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I need to improve a PHP-MySQL web application, which only uses MySQL for REPL operations (and some search functions). 99% of the applications that I worked with never used advanced MySQL features, like replication, cross-table constraints, locking etc.

To my understanding I should instead use SQLite.

Are there any practical benefits if I do this? Will I see a significant (>100ms) speed boost? Should I expect problems with tables with more than 1,000,000 rows?

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Do you encounter any problems when using MySQL? –  PeeHaa Sep 3 '12 at 21:47
@PeeHaa no. but I'm curious if there will be any benefits - performance - simplicity - that kind of stuff –  GRIGORE-TURBODISEL Sep 3 '12 at 21:50
It's from 2008, but: stackoverflow.com/questions/3630/sqlite-vs-mysql –  PeeHaa Sep 3 '12 at 21:55
They are two different databases designed for different scenarios .. Not Constructive. A quick google search should clear up doubts as to when one or the other or both might be most appropriate for a particular task/approach. –  user166390 Sep 3 '12 at 21:56

2 Answers 2

up vote 2 down vote accepted

There is no catch-all answer to that, but there is a main point to consider: A very good rule of thumb is, that the higher your degree of concurrency is, the more you'll profit from MySQL and vice versa.

This means that in a scenario where database requests never ever are concurrent, you might see a speedup by using SQlite, though I doubt it would be in the 100ms order of magnitude.

The reason behind this is (very roughly):

In a database server environment, such as MySQL, PostgreSQL, MS SQL, Oracle and friends, a dedicated process (or a group of processes) exclusively touch the database files - the important part being dedicated. This means, that concurrency issues can be resolved in-process.

In a file-based database, such as SQlite, MS Access (Jet Engine) and friends, multiple processes will touch the DB files without knowing of each other - this implies that concurrency issues have to be resolved by writing them to the DB or helper file(s). This is typically much slower and less robust. In exchange for that, the overhead of communication between the database client (the web app) and the database server (which is in-process) is nonexistent.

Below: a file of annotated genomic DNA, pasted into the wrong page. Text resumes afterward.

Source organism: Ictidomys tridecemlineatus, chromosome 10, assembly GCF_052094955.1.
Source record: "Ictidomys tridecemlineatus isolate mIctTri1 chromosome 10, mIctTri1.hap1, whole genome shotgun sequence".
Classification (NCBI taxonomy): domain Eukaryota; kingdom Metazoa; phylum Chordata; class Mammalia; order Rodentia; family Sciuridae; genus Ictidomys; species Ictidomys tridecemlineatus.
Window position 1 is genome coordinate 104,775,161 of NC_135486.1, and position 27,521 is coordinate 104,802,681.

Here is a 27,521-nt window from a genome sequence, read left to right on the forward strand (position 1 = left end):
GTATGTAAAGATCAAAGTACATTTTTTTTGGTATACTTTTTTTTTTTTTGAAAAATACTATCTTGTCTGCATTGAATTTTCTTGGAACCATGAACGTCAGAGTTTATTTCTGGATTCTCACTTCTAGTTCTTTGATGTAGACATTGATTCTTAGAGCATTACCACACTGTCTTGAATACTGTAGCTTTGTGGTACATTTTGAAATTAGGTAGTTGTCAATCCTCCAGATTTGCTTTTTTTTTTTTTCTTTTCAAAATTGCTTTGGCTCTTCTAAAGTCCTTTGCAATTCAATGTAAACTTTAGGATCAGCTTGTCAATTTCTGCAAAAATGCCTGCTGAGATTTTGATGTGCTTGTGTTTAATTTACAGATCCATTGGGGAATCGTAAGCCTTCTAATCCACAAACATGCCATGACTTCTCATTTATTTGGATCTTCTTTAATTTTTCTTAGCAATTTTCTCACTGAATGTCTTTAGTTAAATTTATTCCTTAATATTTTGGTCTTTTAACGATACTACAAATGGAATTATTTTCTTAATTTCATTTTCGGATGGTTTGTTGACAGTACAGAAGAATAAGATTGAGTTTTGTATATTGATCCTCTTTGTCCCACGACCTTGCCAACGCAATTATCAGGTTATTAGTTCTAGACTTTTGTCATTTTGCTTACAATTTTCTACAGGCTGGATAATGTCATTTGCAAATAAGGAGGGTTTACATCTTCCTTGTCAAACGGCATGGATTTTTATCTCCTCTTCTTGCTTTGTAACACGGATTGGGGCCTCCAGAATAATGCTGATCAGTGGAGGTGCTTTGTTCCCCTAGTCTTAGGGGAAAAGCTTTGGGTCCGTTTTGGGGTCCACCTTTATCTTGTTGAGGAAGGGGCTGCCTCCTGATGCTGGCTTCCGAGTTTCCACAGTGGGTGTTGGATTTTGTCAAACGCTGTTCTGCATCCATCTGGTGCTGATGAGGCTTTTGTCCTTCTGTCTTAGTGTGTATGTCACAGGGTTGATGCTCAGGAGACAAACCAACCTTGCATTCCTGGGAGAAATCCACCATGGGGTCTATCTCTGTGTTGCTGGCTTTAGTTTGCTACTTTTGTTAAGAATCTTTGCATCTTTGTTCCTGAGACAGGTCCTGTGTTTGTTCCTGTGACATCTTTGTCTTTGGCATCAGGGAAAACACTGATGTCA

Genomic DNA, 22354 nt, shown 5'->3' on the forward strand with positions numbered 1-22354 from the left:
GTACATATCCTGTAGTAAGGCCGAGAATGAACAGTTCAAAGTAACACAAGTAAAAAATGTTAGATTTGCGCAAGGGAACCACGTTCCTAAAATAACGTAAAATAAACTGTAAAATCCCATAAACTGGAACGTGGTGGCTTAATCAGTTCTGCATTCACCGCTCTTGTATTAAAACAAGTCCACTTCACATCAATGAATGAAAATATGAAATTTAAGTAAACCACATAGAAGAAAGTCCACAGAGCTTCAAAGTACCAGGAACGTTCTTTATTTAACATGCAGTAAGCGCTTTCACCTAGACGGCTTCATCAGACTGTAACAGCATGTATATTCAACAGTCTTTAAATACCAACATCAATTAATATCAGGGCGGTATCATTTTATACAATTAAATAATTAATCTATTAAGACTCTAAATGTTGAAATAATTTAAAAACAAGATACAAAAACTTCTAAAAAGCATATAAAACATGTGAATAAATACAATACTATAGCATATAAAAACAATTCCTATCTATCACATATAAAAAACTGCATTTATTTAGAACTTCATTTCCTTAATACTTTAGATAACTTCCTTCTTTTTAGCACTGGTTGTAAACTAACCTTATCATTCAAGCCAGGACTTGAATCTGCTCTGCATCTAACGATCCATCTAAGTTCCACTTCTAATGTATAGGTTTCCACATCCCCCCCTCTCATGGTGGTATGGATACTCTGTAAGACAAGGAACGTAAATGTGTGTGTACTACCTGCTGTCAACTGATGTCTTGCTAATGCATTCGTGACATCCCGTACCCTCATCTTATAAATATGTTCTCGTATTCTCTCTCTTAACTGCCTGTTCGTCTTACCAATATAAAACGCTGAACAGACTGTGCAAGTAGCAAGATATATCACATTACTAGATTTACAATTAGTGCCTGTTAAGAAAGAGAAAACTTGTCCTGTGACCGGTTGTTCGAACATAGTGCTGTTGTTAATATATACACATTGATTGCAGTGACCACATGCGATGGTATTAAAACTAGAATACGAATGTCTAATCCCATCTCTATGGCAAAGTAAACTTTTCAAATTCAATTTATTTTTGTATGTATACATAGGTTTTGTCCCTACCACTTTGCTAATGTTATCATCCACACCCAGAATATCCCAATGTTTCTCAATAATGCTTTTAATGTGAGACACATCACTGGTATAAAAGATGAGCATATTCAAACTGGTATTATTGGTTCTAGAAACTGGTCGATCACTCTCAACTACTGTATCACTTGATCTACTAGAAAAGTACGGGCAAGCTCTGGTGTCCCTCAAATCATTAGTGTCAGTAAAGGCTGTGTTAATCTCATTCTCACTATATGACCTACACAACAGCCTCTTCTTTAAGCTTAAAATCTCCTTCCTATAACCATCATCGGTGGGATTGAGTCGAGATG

After comment I want to make it more clear, that I am talking of concurrent writes, not concurrent reads. Concurrent reads of an unchanging dataset is not a hard problem - it doesn't need any locking at all.

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Concurrency here is predominately "concurrent/mixed writes". SQLite basically has free "concurrent reads"; the file locking/contention occurs when locks must be obtained which differs slightly between WAL and traditional operational modes. Also, SQLite is fully ACID-compliant and is just as "robust" as client-server databases (barring a few very specific edge cases with lack of guaranteed fsync in very specific situations/non-local filesystems that are discussed elsewhere). However, the "cost" of this ACID is needing to obtain system-level file locks which is what limits write concurrency. –  user166390 Sep 3 '12 at 21:58
@pst Updated my answer to reflect more clearly I was talking about writes, not reads. –  Eugen Rieck Sep 3 '12 at 22:06
Concerning robustness my opinion is, that the tradeoff between failure resilientness and performance still favours the database server against the file-based database. Everybody having run into SQlite's infamous "database locked" after unclean shutdown requiring manual intervention will likely be of the same opinion, and I haven't yet started on other members of the file-based family. THis definitly is not to be understood as a critisism of SQlite: I consider SQlite as an exceptionally good member of this family and I use it quite regularily. –  Eugen Rieck Sep 3 '12 at 22:07
SQLite is ACID-compliant and very robust. The few edge-cases are documented on sqlite.org - barring a hardware or critical filesystem failure (which would be just as bad for MySQL, etc) there is no issue. –  user166390 Sep 3 '12 at 22:08
I hope to have made this clear enough now! Please understand, that english is not my first language. –  Eugen Rieck Sep 3 '12 at 22:09

The principal advantage of SQLite is that it is a file-based relational database that uses SQL as its query language. Being file-based tremendously simplifies deployment, making it very good for the case where an application needs a little database but must be run in an environment where having a database server would be problematic. (For example, many browsers use SQLite to manage their cookie stores; using a database server for that problem would be verging on the insane in many ways.)

The principal advantage of MySQL (with a sane table type) is that it is a database server that uses SQL as its query language. Being server-based allows for many features that a file-based system can't handle simply (such as replication) but does make things quite a bit more complex to deploy.

Whether the benefits of the additional complexity of a database server (e.g., MySQL) outweigh the costs (relative to a file-based database engine like SQLite) depends on a great many factors, notably including how many installations are expected and who is expected to perform those installations.

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